The Middle East is once again about to face some rather dramatic changes. The good news is that the Gulf Cooperation Council plans to develop a NATO-like joint military command to provide for the rapid development of forces when a regional threat arises. Not only does this show a higher degree of commitment to regional security on behalf of Middle Eastern governments, the recognition of common security threats offer member states common ground from which to build stronger, broader ties. In turn, serving the common interests of these governments means their democratizing populations must have more of their interests served, if the Middle East is to be secure.
Meanwhile, several nations within the US-led coalition against the Islamic State are planning to send a total of 1,500 troops to help in the fight against IS. This could eventually pave the way for additional troops from coalition members. If Arab countries are among this list, whether now or late, it will demonstrate the kind of commitment Middle Eastern countries need to have in order to successfully defend themselves from threats like the Islamic State, especially when the military of a regional power, such as Iraq, becomes overwhelmed by a security threat.
Unfortunately, the Iraqi military is months away from retaking territory lost to the Islamic State. Not wanting to risk the Iraqi military losing, once again, to the Islamic State, it is obviously better to wait a few months and concentrate on other means of weakening the Islamic State, especially their finances. Opening a second front against the Islamic State in order to provide a safe zone for Free Syrian Army rebels to operate is one strategy being considered by the Obama Administration that could have a strong impact, if it is part of a broader strategy that also addresses the threat of the Assad regime as well.
Where Western officials champion the success of coalition airstrikes, embattled Syrian President Bashar al-Assad is trying to frame the US-led bombing campaign against the Islamic State as unsuccessful in improving conditions in Syria. In all honesty, Assad makes a valid point to some degree, but it is important to remember the airstrikes are designed to provide air cover for Iraqi ground forces and degrade the capacity of the Islamic State to engage in significant military campaigns. The Islamic State as a military force is being degraded back into a terrorist group that is forced to engage in guerrilla warfare instead of open war. At the same time, it is important to the Obama Administration is not trying to help the Assad government with his fight against the Islamic State.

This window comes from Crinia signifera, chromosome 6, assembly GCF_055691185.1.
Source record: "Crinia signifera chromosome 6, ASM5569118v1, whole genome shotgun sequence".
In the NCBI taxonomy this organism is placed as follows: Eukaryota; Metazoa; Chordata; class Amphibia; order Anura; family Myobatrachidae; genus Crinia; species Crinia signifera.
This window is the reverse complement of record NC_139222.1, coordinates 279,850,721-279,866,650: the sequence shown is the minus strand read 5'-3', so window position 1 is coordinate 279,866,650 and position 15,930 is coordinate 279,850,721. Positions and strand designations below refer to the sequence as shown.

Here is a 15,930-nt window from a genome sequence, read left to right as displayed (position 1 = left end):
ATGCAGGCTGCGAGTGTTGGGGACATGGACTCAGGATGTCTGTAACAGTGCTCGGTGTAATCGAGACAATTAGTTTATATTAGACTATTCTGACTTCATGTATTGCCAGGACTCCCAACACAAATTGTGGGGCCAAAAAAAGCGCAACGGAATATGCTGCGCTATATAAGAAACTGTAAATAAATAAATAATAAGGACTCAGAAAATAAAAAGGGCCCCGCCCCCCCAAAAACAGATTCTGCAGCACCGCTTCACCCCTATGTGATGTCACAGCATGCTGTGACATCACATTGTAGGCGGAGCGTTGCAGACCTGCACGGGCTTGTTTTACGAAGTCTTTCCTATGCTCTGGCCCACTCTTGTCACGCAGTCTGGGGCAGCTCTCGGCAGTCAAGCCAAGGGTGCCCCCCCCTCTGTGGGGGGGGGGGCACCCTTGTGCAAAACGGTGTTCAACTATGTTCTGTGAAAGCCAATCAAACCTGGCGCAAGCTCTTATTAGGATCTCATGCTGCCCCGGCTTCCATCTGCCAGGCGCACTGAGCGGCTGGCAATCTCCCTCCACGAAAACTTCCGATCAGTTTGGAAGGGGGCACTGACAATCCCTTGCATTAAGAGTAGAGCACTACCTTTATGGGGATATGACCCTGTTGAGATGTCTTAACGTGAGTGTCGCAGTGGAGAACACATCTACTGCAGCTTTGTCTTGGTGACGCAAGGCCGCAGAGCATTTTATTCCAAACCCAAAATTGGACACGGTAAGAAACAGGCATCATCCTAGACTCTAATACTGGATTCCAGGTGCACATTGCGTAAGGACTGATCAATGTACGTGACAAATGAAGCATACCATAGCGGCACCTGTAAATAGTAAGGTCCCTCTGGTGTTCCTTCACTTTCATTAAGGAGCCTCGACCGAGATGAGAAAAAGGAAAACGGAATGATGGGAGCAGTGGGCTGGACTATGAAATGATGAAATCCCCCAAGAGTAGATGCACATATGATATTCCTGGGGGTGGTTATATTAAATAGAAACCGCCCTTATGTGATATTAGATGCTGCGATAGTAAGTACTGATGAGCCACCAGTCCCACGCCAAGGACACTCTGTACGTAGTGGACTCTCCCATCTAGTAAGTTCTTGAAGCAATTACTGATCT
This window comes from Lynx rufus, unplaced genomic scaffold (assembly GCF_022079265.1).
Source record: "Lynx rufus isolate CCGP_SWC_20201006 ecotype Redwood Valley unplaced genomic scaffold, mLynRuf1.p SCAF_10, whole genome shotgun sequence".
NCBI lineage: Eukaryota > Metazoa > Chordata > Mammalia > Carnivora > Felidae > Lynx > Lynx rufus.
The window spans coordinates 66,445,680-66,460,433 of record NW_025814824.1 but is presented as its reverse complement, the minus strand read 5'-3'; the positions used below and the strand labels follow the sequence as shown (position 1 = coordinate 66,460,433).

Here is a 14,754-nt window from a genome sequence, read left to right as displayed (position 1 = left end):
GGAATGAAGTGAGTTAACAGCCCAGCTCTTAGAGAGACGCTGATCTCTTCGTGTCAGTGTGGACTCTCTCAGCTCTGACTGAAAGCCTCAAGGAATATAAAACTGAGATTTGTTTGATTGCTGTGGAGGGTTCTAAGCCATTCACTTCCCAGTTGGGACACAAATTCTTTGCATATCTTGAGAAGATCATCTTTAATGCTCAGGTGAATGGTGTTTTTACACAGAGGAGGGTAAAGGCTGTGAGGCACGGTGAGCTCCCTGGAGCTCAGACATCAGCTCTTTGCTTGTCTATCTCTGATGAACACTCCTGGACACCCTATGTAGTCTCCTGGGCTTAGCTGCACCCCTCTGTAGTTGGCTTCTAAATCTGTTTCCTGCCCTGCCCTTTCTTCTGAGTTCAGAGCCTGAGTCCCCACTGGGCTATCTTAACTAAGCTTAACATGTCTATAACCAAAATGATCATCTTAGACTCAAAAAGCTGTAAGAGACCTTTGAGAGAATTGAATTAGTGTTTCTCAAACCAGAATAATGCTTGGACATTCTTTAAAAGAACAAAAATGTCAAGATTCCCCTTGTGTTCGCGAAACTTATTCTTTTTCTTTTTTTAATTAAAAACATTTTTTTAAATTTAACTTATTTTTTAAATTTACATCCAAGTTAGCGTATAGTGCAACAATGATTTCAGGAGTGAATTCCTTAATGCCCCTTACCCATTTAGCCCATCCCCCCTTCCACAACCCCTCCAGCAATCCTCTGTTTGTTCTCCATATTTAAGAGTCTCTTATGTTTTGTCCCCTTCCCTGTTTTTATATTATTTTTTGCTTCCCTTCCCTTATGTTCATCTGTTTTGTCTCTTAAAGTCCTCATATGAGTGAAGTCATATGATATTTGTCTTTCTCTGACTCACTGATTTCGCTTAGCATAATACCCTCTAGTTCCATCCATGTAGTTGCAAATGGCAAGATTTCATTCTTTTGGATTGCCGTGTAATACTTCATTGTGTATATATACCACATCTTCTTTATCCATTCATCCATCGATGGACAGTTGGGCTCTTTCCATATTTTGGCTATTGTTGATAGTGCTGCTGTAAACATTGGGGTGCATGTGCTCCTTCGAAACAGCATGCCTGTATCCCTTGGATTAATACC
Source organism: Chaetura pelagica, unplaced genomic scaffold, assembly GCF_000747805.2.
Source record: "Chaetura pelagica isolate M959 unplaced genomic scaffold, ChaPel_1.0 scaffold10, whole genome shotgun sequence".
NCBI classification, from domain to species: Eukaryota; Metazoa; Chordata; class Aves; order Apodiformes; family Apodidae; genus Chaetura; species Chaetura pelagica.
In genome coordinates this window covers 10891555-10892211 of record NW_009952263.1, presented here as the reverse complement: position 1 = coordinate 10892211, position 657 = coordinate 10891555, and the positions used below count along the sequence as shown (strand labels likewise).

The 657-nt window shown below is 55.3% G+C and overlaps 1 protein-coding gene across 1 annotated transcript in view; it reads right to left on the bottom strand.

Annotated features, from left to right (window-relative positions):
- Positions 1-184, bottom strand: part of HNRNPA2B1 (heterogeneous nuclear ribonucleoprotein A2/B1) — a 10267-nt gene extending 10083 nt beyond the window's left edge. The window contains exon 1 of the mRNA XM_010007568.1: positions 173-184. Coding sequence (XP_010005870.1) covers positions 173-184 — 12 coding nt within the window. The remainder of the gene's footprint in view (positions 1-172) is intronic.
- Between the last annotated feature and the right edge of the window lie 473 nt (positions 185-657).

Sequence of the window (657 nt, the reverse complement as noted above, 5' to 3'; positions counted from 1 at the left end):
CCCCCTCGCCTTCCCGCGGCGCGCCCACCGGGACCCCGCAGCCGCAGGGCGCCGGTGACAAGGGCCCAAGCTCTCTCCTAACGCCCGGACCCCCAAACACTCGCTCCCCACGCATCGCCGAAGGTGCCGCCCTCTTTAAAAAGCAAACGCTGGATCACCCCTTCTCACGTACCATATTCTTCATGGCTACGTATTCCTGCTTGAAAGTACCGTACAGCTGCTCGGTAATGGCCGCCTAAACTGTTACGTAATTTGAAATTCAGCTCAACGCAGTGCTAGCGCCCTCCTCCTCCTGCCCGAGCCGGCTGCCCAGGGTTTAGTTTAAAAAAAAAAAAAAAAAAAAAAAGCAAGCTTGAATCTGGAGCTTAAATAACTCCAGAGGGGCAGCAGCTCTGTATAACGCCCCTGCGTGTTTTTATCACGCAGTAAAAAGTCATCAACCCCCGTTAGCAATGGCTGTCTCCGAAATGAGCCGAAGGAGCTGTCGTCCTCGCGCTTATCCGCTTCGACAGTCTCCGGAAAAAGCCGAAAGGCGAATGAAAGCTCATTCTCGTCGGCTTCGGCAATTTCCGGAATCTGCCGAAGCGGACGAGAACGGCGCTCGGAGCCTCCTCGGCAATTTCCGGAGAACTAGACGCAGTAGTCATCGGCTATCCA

Consequently, what Coalition forces need is a strategy that kills two birds with one stone. Looking back at the Washington Outsider August 29, 2014 blog post, “President Assad, There Is Another Way to Defeat the Islamic State,” as well as the August 29, 2014 post, “Iraq and Syria Strategy: Give Islamic State Safe Haven and Help Assad Fight,” that strategy could involve corralling the Islamic State and into a war with the Assad regime or Assad giving up power. Should the US-led Coalition decide to open a second front against the Islamic State, this may well be their actual goal.
Unfortunately, there is the Iran conundrum. Not only does the United States still hope to reach a diplomatic resolution to the nuclear Iran issue, Iran is helping to battle the Islamic State in Iraq and Syria while Iran is an ally of the Assad regime. Regrettably, blog posts by Iran’s top government strategist Alireza Forghani over Iran’s supposed “Elongation doctrine” are worrisome. Where the zeal of war hawks too often leads to unnecessary wars, diplomats, who always see a diplomatic solution and save countless lives their efforts to resolve conflicts, can delay necessary action to the point a far more bloody war becomes unavoidable.
Given the Islamic State and a destabilized Iraq is a far more pressing concern to Iran, the US should not concern itself with how Iran might react to the US taking action against the Assad regime. In fact, Israel may well have actually made this point moot by allegedly bombing Damascus. Consequently, it is increasingly important to remind Iran of the consequences for pursuing a nuclear weapon by reinstating and ratcheting up sanctions against Iran until, and if, negotiations progress. It is also important for the US to seize opportunities to both weaken the Islamic State and bolster ally support, which can be done by pursuing a strategy that also weakens the Assad regime. Moreover, there are both positive and negative developments in the Middle East, but the governments of the region and world are working toward a brighter future.
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